Ontario election sees big social media push, but does it matter?
TORONTO – Tweeting “selfies” with supporters, thinking up witty hashtags and live streaming campaign events are all part of the Ontario political leaders’ efforts to reach voters through social media, but observers say traditional methods such as rallies, door-to-door canvassing and lawn signs remain important.
“Politicians will always shake hands and kiss babies,” said Mark Blevis, an Ottawa-based digital public affairs strategist.
“But now they have to shake hands and kiss babies and tweet. It’s part of the mix.”
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Each leader and their party certainly seem to be trying hard to be present on a variety of online platforms – all are on Twitter, Facebook and YouTube to push out their messages ahead of the June 12 election.
In new developments this campaign, the Liberals and the New Democrats have also created accounts for their leaders on the popular photo-sharing platform Instagram, and the Progressive Conservatives have started a “campaign update” video in which they respond to the dominant issues of the week.
The impact of those efforts remains to be seen, said Blevis.
“I don’t think it’s going to tip the election. I don’t think we’re at that stage yet,” he said.
“But as far as an election communication and engagement tool goes, social media channels are very important … If you’re not putting something out on a regular basis that brings your ideas, your opinions to light, then you’re missing out on an opportunity to reach people.”
The increased exposure on all fronts also means more potential pitfalls for the politicians.
Premier Kathleen Wynne had to take time out from touting her policies last week to defend her party’s vetting process after the Progressive Conservatives and the NDP dug up what they called “sexist” Facebook and Twitter posts from three Liberal candidates.
The episode highlighted the potential for social media to be used as both a positive and negative tool, said Blevis.
“This thing is still evolving, and it will always evolve, but politics is not being done as usual anymore,” he said.
“Politicians have to fight on multiple battlefronts. They have to fight at the door, they have to fight at the town halls, they have to fight in the media and now they have to fight on Twitter and Facebook and all these other places.”
Despite the potential problems, all three major parties in the election have said they’re doing more in terms of online outreach during this campaign than ever before.
“We see it as an extension of our message that we have historically conducted through traditional methods of media,” said Liberal campaign spokeswoman Rebecca MacKenzie. “The audience that we’re able to reach and engage with is just multiplied by an incredible amount.”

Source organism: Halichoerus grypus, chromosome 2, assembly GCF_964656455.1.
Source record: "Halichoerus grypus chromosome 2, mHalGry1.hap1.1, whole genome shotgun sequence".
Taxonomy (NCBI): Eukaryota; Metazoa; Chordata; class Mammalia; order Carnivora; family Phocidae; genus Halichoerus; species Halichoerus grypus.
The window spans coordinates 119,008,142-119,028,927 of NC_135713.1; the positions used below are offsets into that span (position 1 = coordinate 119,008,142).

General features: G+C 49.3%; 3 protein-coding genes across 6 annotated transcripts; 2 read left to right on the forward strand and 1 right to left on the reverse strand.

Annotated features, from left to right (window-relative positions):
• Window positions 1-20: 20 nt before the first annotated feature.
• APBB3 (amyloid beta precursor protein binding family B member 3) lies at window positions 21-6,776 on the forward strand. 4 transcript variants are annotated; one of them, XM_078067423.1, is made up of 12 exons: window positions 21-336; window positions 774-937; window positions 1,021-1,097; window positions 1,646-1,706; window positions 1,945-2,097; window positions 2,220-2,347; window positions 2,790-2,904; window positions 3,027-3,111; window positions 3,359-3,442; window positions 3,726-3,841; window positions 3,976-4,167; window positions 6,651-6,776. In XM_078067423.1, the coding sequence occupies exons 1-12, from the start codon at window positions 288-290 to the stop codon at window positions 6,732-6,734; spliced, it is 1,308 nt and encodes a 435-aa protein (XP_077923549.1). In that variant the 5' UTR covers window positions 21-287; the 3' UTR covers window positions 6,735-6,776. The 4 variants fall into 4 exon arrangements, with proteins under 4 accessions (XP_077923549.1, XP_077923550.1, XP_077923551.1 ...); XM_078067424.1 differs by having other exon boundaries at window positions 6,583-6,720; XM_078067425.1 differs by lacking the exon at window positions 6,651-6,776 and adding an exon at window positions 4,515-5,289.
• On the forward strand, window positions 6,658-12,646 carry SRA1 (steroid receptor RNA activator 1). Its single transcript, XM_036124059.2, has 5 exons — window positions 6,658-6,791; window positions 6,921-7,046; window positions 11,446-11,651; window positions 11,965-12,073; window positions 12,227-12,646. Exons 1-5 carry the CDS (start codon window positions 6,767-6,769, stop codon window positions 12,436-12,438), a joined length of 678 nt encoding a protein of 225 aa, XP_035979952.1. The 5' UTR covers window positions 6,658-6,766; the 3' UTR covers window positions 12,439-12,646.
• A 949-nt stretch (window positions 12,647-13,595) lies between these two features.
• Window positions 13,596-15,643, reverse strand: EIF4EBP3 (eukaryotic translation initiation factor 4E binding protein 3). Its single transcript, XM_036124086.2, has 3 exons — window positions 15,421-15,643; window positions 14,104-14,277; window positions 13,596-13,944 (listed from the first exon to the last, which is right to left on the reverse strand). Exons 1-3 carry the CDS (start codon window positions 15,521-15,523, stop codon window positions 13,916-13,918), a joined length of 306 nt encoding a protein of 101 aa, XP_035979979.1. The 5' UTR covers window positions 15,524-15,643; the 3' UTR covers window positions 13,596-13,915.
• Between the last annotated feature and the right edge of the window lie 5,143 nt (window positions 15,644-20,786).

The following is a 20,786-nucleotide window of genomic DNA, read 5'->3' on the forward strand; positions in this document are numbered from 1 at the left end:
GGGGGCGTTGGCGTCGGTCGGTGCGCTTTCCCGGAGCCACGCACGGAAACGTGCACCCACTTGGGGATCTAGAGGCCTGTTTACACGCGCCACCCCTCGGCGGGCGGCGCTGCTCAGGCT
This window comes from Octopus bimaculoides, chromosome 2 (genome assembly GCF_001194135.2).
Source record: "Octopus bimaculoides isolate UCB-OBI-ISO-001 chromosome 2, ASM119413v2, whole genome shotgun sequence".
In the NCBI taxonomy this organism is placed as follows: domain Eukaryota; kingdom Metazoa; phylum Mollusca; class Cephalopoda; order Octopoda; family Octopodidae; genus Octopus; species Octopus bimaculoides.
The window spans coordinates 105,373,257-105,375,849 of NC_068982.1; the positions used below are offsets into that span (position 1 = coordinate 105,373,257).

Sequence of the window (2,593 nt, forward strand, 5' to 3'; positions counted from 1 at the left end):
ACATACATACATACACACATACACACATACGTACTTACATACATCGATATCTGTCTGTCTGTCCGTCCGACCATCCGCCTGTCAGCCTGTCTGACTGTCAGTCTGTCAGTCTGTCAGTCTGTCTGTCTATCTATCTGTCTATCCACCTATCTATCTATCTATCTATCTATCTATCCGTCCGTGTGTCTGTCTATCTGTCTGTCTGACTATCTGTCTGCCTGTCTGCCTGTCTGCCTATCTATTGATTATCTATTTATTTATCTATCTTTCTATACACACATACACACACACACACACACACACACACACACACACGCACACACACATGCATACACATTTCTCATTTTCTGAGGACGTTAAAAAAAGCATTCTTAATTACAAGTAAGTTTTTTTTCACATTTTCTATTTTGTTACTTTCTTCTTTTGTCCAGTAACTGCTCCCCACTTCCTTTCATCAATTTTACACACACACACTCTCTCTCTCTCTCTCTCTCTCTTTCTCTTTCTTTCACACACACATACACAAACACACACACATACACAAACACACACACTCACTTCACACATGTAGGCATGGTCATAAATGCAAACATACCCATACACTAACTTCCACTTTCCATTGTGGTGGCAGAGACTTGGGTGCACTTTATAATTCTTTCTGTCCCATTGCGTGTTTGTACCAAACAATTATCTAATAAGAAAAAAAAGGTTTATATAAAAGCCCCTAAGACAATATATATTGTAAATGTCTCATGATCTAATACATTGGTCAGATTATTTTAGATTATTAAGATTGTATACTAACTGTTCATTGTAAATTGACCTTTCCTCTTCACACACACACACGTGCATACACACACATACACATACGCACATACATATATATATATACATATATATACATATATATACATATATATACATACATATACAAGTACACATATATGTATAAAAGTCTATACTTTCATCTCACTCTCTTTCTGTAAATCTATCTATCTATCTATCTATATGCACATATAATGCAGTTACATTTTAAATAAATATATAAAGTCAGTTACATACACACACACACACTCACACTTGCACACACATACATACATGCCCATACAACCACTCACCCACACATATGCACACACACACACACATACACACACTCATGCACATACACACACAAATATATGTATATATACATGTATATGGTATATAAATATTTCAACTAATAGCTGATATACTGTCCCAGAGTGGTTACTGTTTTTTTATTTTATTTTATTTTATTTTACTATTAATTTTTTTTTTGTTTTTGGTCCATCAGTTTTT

In addition to broadcasting their party talking points, the Liberals have also been using tools such as Twitter and Instagram to showcase their leader’s more personal side.
“It’s a way for people to see the real premier,” said MacKenzie, who noted that Wynne’s Twitter account has been used to engage with some supporters through personal replies.
It all amounts to an added push to get voters to cast their ballots.
“Many social media strategies are about engagement. I think in a political campaign we go beyond that because we’re also helping to motivate people to get to the polls,” said MacKenzie.
The NDP has the same goal in its online efforts.
“It comes down to having a very strong election day turnout for New Democrats,” said communications director Jen Hassum. “What we aim to do is to link social media engagement to the ground-level field organization.”
The NDP launched a new website in the second week of the campaign that integrates the party’s Facebook, Twitter and YouTube accounts and also acts as a database that will help track supporters, donors and volunteers in what the party calls its most “data-driven campaign.”
The site, which forms the centre of the NDP’s new digital platform, was modelled on the successful online organizing of Barack Obama’s election campaigns in the U.S. and built with the help of an American company.
“I think that campaigns need to engage people where they’re at. If people are online and if they’re using social media then we need to be getting our positive message of change out there,” Hassum said, adding that the party monitors feedback to its online posts carefully.
Meanwhile, the Progressive Conservatives, who were far more secretive about what they hope to achieve through their social media strategy, said this campaign marked what they believed to be “the largest online advertising buy of any Ontario political party in history.”
“I think we’re being smarter and more sophisticated about it,” campaign media director Will Stewart said about the party’s social media game plan this campaign as compared to the province’s last election in 2011.
But how many of Ontario’s 9.2 million eligible voters are paying attention to these online efforts?
It’s hard to tell, said University of Guelph professor Tamara Small, who specializes in digital politics.
“Politics is different because of the Internet. It has changed politicians and how they do the job, it has changed access to politicians,” she said. “What we don’t know is how much it matters in the end.”
The reason for the uncertainty is because those who pay attention to political parties’ tweets, Facebook posts or YouTube videos are often those who are politically engaged to some extent anyway, Small explained.
“It allows (politicians) to communicate with really important groups of people, groups who’ve identified themselves as interested,” she said, adding that an increased social media push won’t necessarily increase voter turnout.
“I don’t think it matters more than anything else – it’s part of the arsenal. It’s like lawn signs. It’s like ads you put in the newspaper.”
© The Canadian Press, 2014